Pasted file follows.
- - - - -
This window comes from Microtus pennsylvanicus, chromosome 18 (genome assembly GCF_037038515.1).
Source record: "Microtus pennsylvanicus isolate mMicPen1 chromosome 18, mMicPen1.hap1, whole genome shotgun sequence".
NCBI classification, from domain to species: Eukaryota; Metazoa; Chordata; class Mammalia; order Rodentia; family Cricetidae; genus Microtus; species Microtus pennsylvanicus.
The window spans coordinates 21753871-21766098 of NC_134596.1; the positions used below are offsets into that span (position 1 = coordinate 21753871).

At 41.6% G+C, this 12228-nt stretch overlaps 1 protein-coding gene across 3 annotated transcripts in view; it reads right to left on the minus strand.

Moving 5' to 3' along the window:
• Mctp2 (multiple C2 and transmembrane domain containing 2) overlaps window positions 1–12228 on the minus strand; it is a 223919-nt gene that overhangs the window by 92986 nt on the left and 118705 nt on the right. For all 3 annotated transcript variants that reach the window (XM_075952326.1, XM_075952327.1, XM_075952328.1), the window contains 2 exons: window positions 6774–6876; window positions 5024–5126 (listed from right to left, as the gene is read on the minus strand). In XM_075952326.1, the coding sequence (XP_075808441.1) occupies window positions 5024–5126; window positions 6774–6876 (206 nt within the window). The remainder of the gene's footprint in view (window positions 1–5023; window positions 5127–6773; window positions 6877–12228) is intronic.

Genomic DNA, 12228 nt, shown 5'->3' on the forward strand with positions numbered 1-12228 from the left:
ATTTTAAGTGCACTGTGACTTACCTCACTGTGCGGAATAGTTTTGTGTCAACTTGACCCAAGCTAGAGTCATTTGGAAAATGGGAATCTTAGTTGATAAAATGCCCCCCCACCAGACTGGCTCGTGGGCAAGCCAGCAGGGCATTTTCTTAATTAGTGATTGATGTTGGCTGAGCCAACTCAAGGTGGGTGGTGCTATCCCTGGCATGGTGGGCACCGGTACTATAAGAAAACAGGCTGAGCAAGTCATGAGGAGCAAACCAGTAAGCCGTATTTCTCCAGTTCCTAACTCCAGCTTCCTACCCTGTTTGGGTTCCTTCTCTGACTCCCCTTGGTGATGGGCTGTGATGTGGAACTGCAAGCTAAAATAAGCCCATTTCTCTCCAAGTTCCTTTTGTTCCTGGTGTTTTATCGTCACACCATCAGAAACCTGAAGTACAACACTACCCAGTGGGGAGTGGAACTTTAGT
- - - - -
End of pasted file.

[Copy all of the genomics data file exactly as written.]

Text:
This window comes from Microtus pennsylvanicus, chromosome 18 (genome assembly GCF_037038515.1).
Source record: "Microtus pennsylvanicus isolate mMicPen1 chromosome 18, mMicPen1.hap1, whole genome shotgun sequence".
NCBI classification, from domain to species: Eukaryota; Metazoa; Chordata; class Mammalia; order Rodentia; family Cricetidae; genus Microtus; species Microtus pennsylvanicus.
The window spans coordinates 21753871-21766098 of NC_134596.1; the positions used below are offsets into that span (position 1 = coordinate 21753871).

At 41.6% G+C, this 12228-nt stretch overlaps 1 protein-coding gene across 3 annotated transcripts in view; it reads right to left on the minus strand.

Moving 5' to 3' along the window:
• Mctp2 (multiple C2 and transmembrane domain containing 2) overlaps window positions 1–12228 on the minus strand; it is a 223919-nt gene that overhangs the window by 92986 nt on the left and 118705 nt on the right. For all 3 annotated transcript variants that reach the window (XM_075952326.1, XM_075952327.1, XM_075952328.1), the window contains 2 exons: window positions 6774–6876; window positions 5024–5126 (listed from right to left, as the gene is read on the minus strand). In XM_075952326.1, the coding sequence (XP_075808441.1) occupies window positions 5024–5126; window positions 6774–6876 (206 nt within the window). The remainder of the gene's footprint in view (window positions 1–5023; window positions 5127–6773; window positions 6877–12228) is intronic.

Genomic DNA, 12228 nt, shown 5'->3' on the forward strand with positions numbered 1-12228 from the left:
ATTTTAAGTGCACTGTGACTTACCTCACTGTGCGGAATAGTTTTGTGTCAACTTGACCCAAGCTAGAGTCATTTGGAAAATGGGAATCTTAGTTGATAAAATGCCCCCCCACCAGACTGGCTCGTGGGCAAGCCAGCAGGGCATTTTCTTAATTAGTGATTGATGTTGGCTGAGCCAACTCAAGGTGGGTGGTGCTATCCCTGGCATGGTGGGCACCGGTACTATAAGAAAACAGGCTGAGCAAGTCATGAGGAGCAAACCAGTAAGCCGTATTTCTCCAGTTCCTAACTCCAGCTTCCTACCCTGTTTGGGTTCCTTCTCTGACTCCCCTTGGTGATGGGCTGTGATGTGGAACTGCAAGCTAAAATAAGCCCATTTCTCTCCAAGTTCCTTTTGTTCCTGGTGTTTTATCGTCACACCATCAGAAACCTGAAGTACAACACTACCCAGTGGGGAGTGGAACTTTAGT